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4th Artists' Biennial at the Haus der Kunst

Pictures from the opening




4th Artists' Biennial at the Haus der Kunst




Thursday, 18 July 2019, 7 p.m., Central hall

> Invitation




19 July - 08 Sept 2019, West wing


Opening hours:

daily 10.00 am - 20.00 pm, Thurs 10.00 am - 22.00 pm



Artist Talk:

Samstag 20.07.2019, 18 bis 20 Uhr / Saturday, 20 July 2019, 6 - 8 p.m.

Closing event

Saturday, 07 September 2019, Central hall

18 p.m. catalogue presentation



Host country of the biennial 2019:




Additional exhibition:

70 years of exhibitions of the Artists association at Haus der Kunst München (former Ausstellungsleitung (exhibition director) in the Haus der Kunst Munich e.V.) directed by Anna Frydman and Rasso Rottenfußer with contributions from Anna Frydman, Esther Glück, Yuliia Koval, Günter Nosch in collaboration with Kurt Fendt, Ben Silverman, MIT Cambridge/USA




Curation: Dr. Cornelia Oßwald-Hoffmann, Birthe Blauth, Peter Gregorio



Artistic consulting and team:

Albert Coers, Michael Lukas, Eva Ruhland, Alexander Steig


Exhibition design:

Birthe Blauth


Light + Technical management:

Rainer Ludwig



Birthe Blauth




Dr. Markus Söder, Bayerischer Ministerpräsident




THE BIG SLEEP describes the nocturnal, dreamlike atmosphere of a deep slumber. While the body is at rest, the brain works and opens up to a multi-layered, irrational space. Thoughts move in slow motion - so slowly that you can watch them as they form. This crippling, waddling feeling can be perceived as threatening, or as a necessary slowdown to open up the potential of all possibilities of creative thinking. Only in this value-free space of the break can everything be thought, shaped and weighed against each other.










Gefördert von:

George Washington Gedenkstiftung


Dr. Cornelia Oßwald-Hoffmann / Curatorial statement


In the end of the crime novel The Big Sleep by Raymond Chandler, the title is an euphemism for death; it refers to a rumination about „sleeping the big sleep“ with the killing off of most of its protagonist’s in the final pages of the book. In short one after another, as in a Shakespearean drama, everybody dies in the end.


I’m not interested in death, but rather in the special kind of “film noir” at-mosphere of Chandler’s dark detective thriller that unfolds within a dreamy multilayered irrational three-dimensional space. One’s head feels stuffed, as if your thoughts are moving in slow motion - - so slowly that you can watch them form and unfold in real time. With the potential for anything to happen at any time, the suspense can be frightening, as in a dream, you have no clue what you will face when you cautiously approach the door that appears out in front of you. In this primordial soup of sleep everything is swimming, forming small isles, forming liquid “maybe’s” that move in and out of uncertainty.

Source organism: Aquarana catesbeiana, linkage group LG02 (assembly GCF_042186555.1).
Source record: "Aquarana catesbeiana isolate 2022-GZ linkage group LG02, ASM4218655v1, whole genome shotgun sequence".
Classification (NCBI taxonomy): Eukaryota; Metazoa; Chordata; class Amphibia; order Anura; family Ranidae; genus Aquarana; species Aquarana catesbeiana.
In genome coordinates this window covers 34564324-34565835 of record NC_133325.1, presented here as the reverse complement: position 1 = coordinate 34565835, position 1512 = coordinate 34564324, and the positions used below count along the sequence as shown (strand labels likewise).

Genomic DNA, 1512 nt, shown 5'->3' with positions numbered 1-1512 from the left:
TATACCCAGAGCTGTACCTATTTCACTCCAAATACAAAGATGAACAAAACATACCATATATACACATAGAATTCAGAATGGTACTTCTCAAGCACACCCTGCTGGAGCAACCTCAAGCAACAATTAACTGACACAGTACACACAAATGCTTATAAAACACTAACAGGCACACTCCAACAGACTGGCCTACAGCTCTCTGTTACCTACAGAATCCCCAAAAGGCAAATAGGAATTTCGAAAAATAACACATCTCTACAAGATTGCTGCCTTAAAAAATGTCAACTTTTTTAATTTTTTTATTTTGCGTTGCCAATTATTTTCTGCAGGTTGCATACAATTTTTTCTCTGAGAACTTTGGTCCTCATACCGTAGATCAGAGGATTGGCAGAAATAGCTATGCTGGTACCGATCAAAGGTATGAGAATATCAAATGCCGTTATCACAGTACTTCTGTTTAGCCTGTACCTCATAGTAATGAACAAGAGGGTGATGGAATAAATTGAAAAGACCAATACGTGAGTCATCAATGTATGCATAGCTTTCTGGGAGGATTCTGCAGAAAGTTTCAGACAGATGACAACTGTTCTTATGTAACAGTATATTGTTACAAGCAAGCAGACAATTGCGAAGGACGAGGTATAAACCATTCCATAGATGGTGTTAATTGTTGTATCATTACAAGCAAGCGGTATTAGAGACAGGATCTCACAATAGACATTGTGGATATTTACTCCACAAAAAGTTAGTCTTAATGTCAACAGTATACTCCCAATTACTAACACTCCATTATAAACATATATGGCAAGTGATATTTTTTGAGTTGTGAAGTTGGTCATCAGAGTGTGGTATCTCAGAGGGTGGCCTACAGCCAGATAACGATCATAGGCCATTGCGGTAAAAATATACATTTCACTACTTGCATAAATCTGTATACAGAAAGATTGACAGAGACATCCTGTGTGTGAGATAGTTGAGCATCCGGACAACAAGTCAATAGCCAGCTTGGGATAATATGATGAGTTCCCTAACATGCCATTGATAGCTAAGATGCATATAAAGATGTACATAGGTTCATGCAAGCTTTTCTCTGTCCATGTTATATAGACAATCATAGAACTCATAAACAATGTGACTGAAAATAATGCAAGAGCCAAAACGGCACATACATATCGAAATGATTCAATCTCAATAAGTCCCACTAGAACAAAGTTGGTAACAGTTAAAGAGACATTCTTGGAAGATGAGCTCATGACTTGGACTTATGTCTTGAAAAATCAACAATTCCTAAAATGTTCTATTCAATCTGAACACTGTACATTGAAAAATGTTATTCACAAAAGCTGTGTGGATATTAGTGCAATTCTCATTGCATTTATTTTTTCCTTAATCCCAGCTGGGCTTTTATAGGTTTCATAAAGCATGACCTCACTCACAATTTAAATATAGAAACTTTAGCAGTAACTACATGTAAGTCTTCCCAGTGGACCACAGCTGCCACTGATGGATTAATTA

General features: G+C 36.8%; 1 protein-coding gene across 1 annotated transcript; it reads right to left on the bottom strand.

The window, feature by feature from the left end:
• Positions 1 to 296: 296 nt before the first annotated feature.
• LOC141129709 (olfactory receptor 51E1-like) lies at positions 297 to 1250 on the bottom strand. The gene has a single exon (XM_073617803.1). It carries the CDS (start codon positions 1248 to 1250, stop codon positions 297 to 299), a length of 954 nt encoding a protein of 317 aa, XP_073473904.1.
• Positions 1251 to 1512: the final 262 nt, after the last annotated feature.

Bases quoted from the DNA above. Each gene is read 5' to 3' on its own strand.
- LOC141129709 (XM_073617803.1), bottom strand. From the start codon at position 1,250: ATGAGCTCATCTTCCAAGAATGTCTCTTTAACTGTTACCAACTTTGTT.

We can see this as a metaphor for the current state of our society, as though we are stuck in a lucid dream that is perpetually unfolding, with our brains asleep, and our bodies remaining awake. Moving all day and fidgeting like jumping jacks, our brains are paralyzed, bombarded with way too much inconsistent information coming at us with a velocity faster than we can comprehend. We cannot react anymore, all of our possible reactions are ‘past tense’ before they can be ‘present tense’. “Presence” is lacking, overlapped by a disordered jungle of, “maybes, should be, could be, was-has-will, and would be’. All possibilities to read and interpret the past and to imagine a future, the space between the “was and the will” is getting smaller and smaller until they are overlapping on both sides. The ‘past’ and ‘future’ are forming a netting, hiding the ‘present’ like the impenetrable thorn hedge of Sleeping Beauty, which could not be solved mechanically, but only rather, by waiting for the duration of the spell to finally elapse.


“The Big Sleep” is something of a lull-before-the-storm. It is the perfectly smoothed surface of a fermenting brew that is bubbling underneath - - secret-ly growing and expanding, waiting for the “big bang” to activate. “The Big Sleep” is only the cover that keeps it all together, so that our society won’t explode out in all possible directions. As we have seen recently in Paris, people are out in the streets demonstrating - - they are vandalizing, fighting, against everything and nothing. The reason for this blind fury is unclear, it is due to and unto itself. Like a perpetual motion machine going round and round, people are angry, but without a concrete reason why. They are unable to cope with their problems, possibilities, dreams, and fears - - like a wave of blind rage flooding through the city, similar to that of a natural catastrophe, you cannot stop it by any rational means. Can a democracy face of this kind of mindless power? As rationalism is swept away and the means to deal with these challenges are lacking, how do we handle it? When we don’t realize that we are inside the cocoon of “The Big Sleep”, how do we stop it from bursting out at its seams? We are confusing this dream state for that which is real - - sleeping away the possibility of a suc-cessful coexistence. It is now time for us to wake up, before we end up as in Chandler’s novel „sleeping the big sleep“.